After midterms, U.S. leaders need to focus on the rising threat of China


Wisconsin Republican Rep. Mike Gallagher, a member of the House Armed Services Committee, warned last week at The Heritage Foundation that U.S. leaders need to take steps to deter Communist China from launching an attack on Taiwan within the next few years. Chinese President Xi Jinping said as much at China’s recently concluded 20th Party Congress. The speech attracted little attention, but Mr. Gallagher was serving notice that the matter has to be on Washington’s agenda after the midterm elections.

Most elections and especially midterm elections turn on economic issues, and that is truer this year than at any time in recent memory. Candidates can talk about noneconomic issues like abortion or drone on about the state of the world and even the dangers of war, but when families are hurting, the vote will be determined by pocketbook issues. The only noneconomic issues with impact in this type of election year will be what voters perceive to be threats to themselves and their families, issues like crime and what their children are or aren’t being taught in school.

Democratic candidates want the election to be about something other than gas prices and crime, but they will be on the ballot regardless of what excites ideologues or those who live and work in the Washington bubble. Such esoteric concerns are having little impact outside their narrow parochial circles. Across the board, every pollster who asks voters what issues they consider important is reporting that ideologically divisive issues such as abortion, climate change, election fraud, and what the woke call “equity” all have their champions, but these are not issues that are moving many voters.

Pro-choice activists have been shouting from the rooftops since the Supreme Court reversed Roe v. Wade that every woman in the country is at risk, and President Biden has warned rather casually that we may be facing nuclear Armageddon. But foreign and defense policy will move to center stage only after the election. Vladimir Putin isn’t going to go away, and while Americans rightly applaud the blood, sweat and tears sacrificed by Ukrainians resisting his attack on their country, our leaders don’t seem to have thought much about how we help bring the war to a conclusion.

Mr. Putin’s Russia is a threat to his neighbors, but his Russia is a pint-sized duchy compared to today’s China. Unlike Russia, China has the manpower, technology and wealth to back up its threats. China wants Taiwan, and neither Mr. Biden nor his advisers seem to have any real idea as to whether we can or should defend the 23 million people and the democracy they have built on their island nation. Our leaders talk about helping, but Taiwan’s government and people must be ready for the worst.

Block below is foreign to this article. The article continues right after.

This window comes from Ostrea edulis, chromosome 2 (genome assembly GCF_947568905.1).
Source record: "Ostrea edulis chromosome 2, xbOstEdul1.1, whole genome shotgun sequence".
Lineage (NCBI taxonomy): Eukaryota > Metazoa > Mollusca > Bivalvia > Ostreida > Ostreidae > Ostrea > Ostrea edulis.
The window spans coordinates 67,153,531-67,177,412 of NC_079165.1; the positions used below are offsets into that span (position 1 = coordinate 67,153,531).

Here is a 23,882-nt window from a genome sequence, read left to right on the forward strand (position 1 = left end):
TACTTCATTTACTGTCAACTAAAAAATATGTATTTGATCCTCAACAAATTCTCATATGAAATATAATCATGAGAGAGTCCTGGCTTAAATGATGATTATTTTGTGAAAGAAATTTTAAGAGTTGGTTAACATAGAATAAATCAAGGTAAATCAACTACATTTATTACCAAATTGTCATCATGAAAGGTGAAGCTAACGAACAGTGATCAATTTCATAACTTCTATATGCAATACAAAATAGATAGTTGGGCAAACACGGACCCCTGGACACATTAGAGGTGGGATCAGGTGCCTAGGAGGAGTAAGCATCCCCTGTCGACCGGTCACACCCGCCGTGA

Congressman Gallagher’s warning that our country is entering “a window of maximum danger” and must address what can and should be done if we have any real desire to thwart Beijing’s desire to take Taiwan. This should get the attention it deserves after the votes are counted in November. He was especially critical of the short-term assistance Taiwan needs as we develop new systems that may be helpful but won’t be available for a decade or two. He outlined steps we can but are not taking now.

Other nations recognize the short-term threat and are taking steps now. Japan realizes that if Beijing invades Taiwan, Japan’s territory and all of Asia’s economy could be collateral damage. As a recent Reuters analysis put it, “For Japan, losing Taiwan to mainland Chinese control could be a disaster because it would jeopardize key shipping lanes that supply nearly all Japan’s oil and many of the materials it uses for manufacturing. It would also give the Chinese navy unfettered access to the Western Pacific.”

Recognizing that Communist China is its most dangerous adversary, Tokyo is committed to doubling defense spending over the next five years and into the future. Like the U.S., Japan is funding and building new weapons systems that won’t be deployed for years. However, as one Japanese defense official told Reuters, “We will give priority to things we can deploy within five years.”

Mr. Gallagher clearly agrees with the Japanese defense strategy. He believes our problem is with leaders who spend their time trying to please the militant left here at home rather than focusing on the very real threat posed by an aggressive China. After the midterms, it is his hope that we will recognize that the interests of Taiwan, Japan and our friends in Asia are our interests as well.

• David Keene is editor at large at The Washington Times.

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